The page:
In speaking of my relationship with him people sometimes get jealous or say, “Oh, he’s got a guru” in a patronizing way. It doesn’t feel like that anymore. It feels like it is something that’s available to every one of us. In this moment we can go to that love fully. It’s right now available. Maharaji is right here. In the dying center, seeing that death is right there makes me remember that love is real. When people are dying they don’t talk about what they’ve accomplished in their life, or what things were like back in the 1930’s. They talk about the quality of love. Often they become increasingly a statement of that love. To the extent that I’m around someone who is dying and I can see that human being as a manifestation of Christ (pause). . . . It’s like in the Bible, where Christ says, “For I was hungry and you gave me food. I was thirsty and you gave me drink. I was a stranger and you took me in. I was naked and you clothed me. I was sick and you visited me. I was in prison and you came unto me.” To the extent that I can see that dying person in front of me as Christ or as Maharaji then the pain is transformed. To the extent that I’m saying “Oh, here is a dying person. I’ve got to help them. I’ve got to do something for them,” I can still do good things but I’m still one step removed from what I really can do. Dying just makes it more obvious. The same thing is going on right now in our conversation. How much can we go beyond these identities which are real but yet there’s that deeper level unopened. When I come back to that level I ask myself what it is that seduced me into forgetting it. It amazes me that I’ve forgotten. And yet we do again and again. The preciousness, the sweetness of this moment.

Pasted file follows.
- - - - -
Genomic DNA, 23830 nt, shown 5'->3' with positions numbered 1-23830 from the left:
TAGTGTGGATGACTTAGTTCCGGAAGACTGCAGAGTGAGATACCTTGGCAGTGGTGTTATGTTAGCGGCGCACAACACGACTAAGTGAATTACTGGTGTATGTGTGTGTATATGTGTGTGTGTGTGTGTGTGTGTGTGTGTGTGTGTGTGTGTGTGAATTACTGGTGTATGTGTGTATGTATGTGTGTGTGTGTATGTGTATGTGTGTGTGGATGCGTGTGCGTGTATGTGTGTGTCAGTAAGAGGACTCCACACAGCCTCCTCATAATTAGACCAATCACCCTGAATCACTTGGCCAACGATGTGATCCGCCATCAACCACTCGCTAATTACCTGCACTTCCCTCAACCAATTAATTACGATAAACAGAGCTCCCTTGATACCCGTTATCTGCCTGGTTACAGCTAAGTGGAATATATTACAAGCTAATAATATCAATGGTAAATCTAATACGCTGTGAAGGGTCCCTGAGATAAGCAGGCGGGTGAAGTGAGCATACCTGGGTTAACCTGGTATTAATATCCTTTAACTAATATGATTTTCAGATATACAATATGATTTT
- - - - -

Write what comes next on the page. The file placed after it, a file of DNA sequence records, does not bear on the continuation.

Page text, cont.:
SUN: In relating to the public sometimes you’re Ram Dev, sometimes you’re Dale. . . .